A Prescription for Judgment

As with any belief structure or moral code, straight edge is not the same for everyone.

Priorities of abstinence may differ for each of us. There are those that believe vegetarian/vegan diets should be a staple of an edge lifestyle, while others feel promiscuous sex need not be a part of the discussion. To each their own, one might say. I try to limit my judgments when it comes to the choices of others in the community, even if I feel strongly in another direction

what is the point of living this positive lifestyle if your physical or mental health is potentially fatal without help?

This is why I struggle with the debate surrounding the use of prescription and over the counter medications. I applaud those who are able to abstain from the use of pain relievers, cold medication, or even anti-depressants. I’ve heard some go so far as to claim they refuse anesthesia and antibiotics. I am content in understanding that will never be me.

My experiences growing up molded much of my relationship with pharmaceuticals. I cannot recall when my father was diagnosed with depression, though for years in my youth, he was on anti-depressants that made him seem distant, almost vacant. The only time I saw a real reaction from him was when his anger broke through the fog… and unfortunately, I inherited that temper. My mother did not abuse pills, to my knowledge, however, I remember her popping over the counter pain relievers multiple times a day, as if they were of no consequence. Even though I struggled with depression and suicidal ideation as a teenager, I swore to avoid becoming like my parents. I refused prescription medication for mental health long before I chose sobriety, even though my therapist showed concern for my wellbeing. In my late teens, my frequent bouts of suicidal ideation were finally attributed to undiagnosed Premenstrual Dysphoric Disorder (PMDD), which affects millions of women. I committed at that time to curb the symptoms of this ailment by using vitamins and herbal supplements, which effectively helped for years, and allowed me to avoid prescription medications at that time.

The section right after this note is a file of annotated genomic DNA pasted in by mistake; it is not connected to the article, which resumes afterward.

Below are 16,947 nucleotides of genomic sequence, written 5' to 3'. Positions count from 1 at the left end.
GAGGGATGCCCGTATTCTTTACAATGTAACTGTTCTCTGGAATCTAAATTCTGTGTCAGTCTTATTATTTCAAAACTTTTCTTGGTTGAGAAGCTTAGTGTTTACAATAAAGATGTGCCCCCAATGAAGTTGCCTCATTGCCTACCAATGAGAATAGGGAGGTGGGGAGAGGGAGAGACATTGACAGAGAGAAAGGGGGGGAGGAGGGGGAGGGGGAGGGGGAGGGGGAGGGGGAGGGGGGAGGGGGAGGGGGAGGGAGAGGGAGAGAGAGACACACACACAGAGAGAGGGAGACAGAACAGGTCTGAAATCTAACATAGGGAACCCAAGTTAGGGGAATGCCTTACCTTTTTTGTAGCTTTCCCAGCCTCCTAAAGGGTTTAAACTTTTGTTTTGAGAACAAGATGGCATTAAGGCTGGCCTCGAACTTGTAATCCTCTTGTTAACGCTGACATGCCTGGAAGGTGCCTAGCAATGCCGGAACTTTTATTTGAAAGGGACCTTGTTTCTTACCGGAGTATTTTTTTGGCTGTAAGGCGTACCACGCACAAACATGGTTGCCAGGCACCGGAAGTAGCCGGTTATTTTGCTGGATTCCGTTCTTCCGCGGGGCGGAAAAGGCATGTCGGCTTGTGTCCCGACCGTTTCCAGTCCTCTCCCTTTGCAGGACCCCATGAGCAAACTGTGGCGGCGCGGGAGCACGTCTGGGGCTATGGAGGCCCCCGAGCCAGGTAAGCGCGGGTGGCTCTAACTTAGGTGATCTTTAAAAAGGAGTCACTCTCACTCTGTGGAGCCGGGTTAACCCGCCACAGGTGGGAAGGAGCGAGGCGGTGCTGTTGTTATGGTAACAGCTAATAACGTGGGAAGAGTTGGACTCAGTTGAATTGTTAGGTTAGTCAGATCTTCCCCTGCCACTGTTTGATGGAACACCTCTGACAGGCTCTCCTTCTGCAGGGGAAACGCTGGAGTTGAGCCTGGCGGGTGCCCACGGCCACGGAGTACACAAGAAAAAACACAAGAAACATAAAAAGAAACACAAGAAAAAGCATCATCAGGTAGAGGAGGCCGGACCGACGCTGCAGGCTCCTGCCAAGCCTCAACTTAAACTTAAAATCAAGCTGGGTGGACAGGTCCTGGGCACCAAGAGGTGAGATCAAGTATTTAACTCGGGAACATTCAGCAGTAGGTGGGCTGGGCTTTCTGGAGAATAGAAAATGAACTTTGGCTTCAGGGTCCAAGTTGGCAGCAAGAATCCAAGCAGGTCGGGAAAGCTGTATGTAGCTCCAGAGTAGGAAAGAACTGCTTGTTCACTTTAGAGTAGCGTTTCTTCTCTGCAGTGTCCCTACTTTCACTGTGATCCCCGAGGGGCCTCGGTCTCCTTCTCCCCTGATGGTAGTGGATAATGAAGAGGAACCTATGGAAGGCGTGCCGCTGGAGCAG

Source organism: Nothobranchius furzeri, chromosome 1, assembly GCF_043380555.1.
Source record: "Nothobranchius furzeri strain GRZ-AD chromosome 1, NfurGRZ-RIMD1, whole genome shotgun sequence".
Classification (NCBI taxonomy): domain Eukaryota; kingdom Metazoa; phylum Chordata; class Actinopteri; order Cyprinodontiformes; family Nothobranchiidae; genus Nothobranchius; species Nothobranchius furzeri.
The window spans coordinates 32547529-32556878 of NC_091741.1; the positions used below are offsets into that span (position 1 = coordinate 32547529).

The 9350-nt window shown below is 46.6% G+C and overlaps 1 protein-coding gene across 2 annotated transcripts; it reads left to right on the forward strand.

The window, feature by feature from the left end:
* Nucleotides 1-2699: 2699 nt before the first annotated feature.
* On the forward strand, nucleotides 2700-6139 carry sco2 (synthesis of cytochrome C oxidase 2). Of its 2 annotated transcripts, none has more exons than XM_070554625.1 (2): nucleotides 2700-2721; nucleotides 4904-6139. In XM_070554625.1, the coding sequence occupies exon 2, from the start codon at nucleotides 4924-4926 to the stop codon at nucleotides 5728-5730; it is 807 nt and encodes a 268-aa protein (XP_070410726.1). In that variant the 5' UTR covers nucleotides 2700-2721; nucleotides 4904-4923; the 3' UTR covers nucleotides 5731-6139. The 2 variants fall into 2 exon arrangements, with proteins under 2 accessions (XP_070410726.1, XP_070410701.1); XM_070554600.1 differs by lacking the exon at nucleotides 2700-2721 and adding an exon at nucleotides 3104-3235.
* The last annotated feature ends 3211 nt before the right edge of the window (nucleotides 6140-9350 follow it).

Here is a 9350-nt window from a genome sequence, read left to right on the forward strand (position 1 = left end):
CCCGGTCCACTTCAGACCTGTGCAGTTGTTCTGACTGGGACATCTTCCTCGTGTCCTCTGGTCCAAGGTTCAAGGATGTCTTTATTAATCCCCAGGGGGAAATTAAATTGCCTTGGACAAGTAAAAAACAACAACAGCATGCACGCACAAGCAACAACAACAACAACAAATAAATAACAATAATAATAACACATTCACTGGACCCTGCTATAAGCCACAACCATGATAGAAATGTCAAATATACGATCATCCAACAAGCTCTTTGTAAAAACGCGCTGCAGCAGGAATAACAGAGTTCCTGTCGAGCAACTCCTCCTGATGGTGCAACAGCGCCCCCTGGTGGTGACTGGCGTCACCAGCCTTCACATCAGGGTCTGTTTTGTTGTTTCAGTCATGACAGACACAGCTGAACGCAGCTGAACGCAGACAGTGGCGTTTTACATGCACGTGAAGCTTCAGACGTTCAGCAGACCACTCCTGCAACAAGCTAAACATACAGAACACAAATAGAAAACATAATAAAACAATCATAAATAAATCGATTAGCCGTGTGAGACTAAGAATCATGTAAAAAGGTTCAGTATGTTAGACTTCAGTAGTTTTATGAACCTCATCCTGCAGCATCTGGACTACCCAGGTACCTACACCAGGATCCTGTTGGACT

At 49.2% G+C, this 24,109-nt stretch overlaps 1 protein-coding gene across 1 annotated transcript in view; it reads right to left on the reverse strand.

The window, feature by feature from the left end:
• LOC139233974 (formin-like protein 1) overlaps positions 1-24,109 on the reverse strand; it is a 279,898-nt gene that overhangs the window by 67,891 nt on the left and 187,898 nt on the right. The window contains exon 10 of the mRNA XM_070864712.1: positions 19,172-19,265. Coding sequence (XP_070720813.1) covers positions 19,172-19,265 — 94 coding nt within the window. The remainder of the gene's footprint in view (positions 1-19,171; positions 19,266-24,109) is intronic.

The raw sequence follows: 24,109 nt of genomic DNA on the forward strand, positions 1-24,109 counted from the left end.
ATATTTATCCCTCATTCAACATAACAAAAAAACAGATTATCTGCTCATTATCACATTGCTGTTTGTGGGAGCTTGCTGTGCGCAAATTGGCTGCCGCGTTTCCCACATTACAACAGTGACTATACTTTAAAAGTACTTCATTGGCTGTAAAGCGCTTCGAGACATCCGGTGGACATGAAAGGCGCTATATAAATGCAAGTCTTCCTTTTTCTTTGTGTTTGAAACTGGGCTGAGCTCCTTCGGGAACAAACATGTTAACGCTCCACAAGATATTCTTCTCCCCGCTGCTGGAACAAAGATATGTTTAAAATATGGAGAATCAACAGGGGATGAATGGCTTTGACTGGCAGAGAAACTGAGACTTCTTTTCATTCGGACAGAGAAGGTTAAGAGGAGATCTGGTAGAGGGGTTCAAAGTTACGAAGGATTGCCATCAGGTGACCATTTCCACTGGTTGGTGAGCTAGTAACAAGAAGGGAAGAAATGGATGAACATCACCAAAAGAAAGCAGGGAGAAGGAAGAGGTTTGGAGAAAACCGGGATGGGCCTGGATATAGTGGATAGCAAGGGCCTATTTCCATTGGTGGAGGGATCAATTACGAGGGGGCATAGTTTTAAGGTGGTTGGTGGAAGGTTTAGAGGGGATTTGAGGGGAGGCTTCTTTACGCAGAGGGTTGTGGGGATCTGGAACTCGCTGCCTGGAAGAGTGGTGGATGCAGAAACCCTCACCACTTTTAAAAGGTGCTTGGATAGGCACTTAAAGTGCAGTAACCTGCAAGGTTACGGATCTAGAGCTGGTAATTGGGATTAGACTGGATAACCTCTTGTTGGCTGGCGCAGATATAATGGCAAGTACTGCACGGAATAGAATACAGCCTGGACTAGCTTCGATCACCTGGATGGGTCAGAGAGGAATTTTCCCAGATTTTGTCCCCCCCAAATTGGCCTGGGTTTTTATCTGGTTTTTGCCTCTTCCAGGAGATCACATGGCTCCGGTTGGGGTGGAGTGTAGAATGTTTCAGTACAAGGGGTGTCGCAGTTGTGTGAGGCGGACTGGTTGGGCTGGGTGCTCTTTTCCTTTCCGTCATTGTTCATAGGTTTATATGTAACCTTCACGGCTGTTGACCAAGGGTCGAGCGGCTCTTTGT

at the age of 25, my depression and anxiety had become overwhelming and my performance at work was becoming troublesome. It was a difficult decision, though necessary in order to save my career and many relationships in my personal life. I reluctantly saw a doctor to discuss my options.

As committed as I was to my refusal of antidepressants, at the age of 25, my depression and anxiety had become overwhelming and my performance at work was becoming troublesome. It was a difficult decision, though necessary in order to save my career and many relationships in my personal life. I reluctantly saw a doctor to discuss my options. I tried a number of brands, many with terrible side effects until I found something that allowed me to function at work and in life, without the numbness I had witnessed in my father. At times since, I have felt capable of weaning myself off the meds for long stretches of time, however, it would seem that my depression, coupled with my PMDD, tends to rear its ugly head every few years in an attempt to tear down what I’ve built. At 35 years old, during one of my stints free of anti-depressants, I wound up having a mental break that put me in weeks of intense therapy and caused me to almost lose my job. While I wish it wasn’t the case, I have resigned myself to maintaining my physician prescribed regimen to avoid future relapses of my depression. It is a constant battle that many of us fight, but I now view mental illness like any ailment that affects the body or mind. 

Depression is a flaw in chemistry not character